The Department of Health & Human Services recently released their first major update to the National Plan to Address Alzheimer’s Disease. The Plan went into effect in May, setting a lofty national goal of effectively treating or preventing Alzheimer’s by the year 2025.
This is just the beginning, but notable progress was made in the first year. Highlights of accomplishments include:
In addition to outlining the year’s successes, the June 2013 update sets forth measures and milestones for determining whether the plan is on track for reaching its goal. It also calls for:
To say we face a mammoth task would be a gross understatement. Did you know that for every $27,000 Medicare and Medicaid spend on Alzheimer’s care, the National Institutes of Health spend only $100 on research. The 2013 update also shines a spotlight on the recent RAND study concluding that costs related to Alzheimer’s exceed those related to cancer and heart disease. The fact remains, unless we find a way to cure or delay the disease, estimates project it will cost the United States a staggering $1 trillion annually by 2050.
On the international front, when the G8 met this month to discuss major economic issues, Alzheimer’s Disease was on the agenda. Realizing the monumental economic burden that comes with Alzheimer’s and related dementias, British Prime Minister David Cameron is encouraging establishment of a global agenda to address the matter.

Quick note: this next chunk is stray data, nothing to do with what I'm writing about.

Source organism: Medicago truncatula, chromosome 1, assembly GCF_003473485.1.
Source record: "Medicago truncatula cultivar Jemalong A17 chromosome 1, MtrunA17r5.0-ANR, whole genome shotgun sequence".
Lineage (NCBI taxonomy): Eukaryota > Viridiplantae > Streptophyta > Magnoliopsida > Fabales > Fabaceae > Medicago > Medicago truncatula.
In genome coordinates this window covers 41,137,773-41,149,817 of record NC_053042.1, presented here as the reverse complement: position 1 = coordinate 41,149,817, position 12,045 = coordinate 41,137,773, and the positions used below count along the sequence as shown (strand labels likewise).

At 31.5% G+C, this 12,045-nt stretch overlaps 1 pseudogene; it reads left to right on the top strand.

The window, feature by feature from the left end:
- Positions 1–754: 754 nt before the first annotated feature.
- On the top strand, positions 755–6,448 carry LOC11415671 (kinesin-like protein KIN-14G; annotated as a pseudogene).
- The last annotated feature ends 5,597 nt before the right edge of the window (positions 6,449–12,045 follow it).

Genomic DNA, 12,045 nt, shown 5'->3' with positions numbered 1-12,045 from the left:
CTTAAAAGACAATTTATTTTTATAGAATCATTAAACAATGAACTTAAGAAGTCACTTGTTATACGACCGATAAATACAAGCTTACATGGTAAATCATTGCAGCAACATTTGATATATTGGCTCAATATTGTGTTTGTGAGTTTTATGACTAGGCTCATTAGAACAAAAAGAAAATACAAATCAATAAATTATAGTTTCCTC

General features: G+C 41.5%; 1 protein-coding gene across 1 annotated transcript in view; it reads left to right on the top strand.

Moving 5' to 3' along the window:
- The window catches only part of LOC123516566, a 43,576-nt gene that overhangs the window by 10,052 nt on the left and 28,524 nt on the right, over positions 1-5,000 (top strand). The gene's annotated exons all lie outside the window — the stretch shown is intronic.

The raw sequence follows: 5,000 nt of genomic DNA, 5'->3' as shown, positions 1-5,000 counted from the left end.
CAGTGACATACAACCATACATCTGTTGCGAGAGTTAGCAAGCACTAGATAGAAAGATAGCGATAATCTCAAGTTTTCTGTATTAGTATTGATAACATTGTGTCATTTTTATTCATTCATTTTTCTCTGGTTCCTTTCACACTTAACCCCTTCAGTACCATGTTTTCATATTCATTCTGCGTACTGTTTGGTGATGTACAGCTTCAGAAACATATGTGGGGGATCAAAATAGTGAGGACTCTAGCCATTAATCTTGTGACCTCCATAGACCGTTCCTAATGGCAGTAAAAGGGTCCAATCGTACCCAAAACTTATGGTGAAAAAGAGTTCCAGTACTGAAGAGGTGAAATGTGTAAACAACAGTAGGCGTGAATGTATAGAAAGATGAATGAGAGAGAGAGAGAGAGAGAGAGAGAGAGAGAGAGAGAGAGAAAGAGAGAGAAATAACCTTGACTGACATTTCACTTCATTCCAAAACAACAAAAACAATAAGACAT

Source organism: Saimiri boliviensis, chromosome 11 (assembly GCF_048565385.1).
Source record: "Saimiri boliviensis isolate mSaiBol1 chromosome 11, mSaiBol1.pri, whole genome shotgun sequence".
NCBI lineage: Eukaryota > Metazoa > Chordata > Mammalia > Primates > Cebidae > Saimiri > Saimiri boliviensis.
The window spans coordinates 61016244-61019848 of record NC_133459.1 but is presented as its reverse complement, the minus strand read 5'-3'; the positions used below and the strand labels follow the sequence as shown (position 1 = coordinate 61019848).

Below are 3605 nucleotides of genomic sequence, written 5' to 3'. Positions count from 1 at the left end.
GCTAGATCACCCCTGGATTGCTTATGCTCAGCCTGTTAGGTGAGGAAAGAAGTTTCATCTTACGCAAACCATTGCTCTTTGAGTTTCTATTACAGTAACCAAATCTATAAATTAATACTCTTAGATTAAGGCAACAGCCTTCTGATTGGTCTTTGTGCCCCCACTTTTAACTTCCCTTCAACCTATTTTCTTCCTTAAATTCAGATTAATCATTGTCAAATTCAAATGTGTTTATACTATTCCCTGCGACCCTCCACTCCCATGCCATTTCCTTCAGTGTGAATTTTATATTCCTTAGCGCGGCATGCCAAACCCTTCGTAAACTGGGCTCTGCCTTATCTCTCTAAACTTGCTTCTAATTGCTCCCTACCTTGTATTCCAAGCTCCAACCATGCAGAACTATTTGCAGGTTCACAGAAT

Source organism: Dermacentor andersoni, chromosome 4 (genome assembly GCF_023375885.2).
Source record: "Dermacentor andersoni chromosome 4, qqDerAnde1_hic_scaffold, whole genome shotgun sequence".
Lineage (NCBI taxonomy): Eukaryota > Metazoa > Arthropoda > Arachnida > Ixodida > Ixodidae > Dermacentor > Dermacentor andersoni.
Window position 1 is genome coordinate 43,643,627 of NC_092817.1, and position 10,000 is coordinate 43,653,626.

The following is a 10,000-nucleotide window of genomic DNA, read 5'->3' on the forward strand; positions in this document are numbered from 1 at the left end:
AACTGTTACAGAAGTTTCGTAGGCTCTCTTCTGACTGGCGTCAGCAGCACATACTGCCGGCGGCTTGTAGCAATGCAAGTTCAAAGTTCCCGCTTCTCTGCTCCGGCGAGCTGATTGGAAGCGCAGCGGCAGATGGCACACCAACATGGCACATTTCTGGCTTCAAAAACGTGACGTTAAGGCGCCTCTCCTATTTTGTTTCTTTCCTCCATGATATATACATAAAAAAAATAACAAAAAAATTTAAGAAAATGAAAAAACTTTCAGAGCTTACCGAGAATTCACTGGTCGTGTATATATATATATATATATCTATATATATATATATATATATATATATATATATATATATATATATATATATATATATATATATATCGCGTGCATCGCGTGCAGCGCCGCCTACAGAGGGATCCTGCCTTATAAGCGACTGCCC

Sometimes when the looming issue is as overwhelming in size and scope as this one, we feel that we as individuals can’t make a difference. However, nothing could be further from the truth. Each of us has the ability and responsibility to do our part to raise awareness and advocate for the resources needed to meet the 2025 goal. One great advocacy resource we all have at our fingertips is USAgainstAlzheimers. Register with them and receive the latest news as well as opportunities to voice your opinions to lawmakers.
What are your thoughts on the National Plan? Do you think 2025 is an achievable goal for effectively treating or preventing Alzheimer’s? We’d like to hear your opinions.
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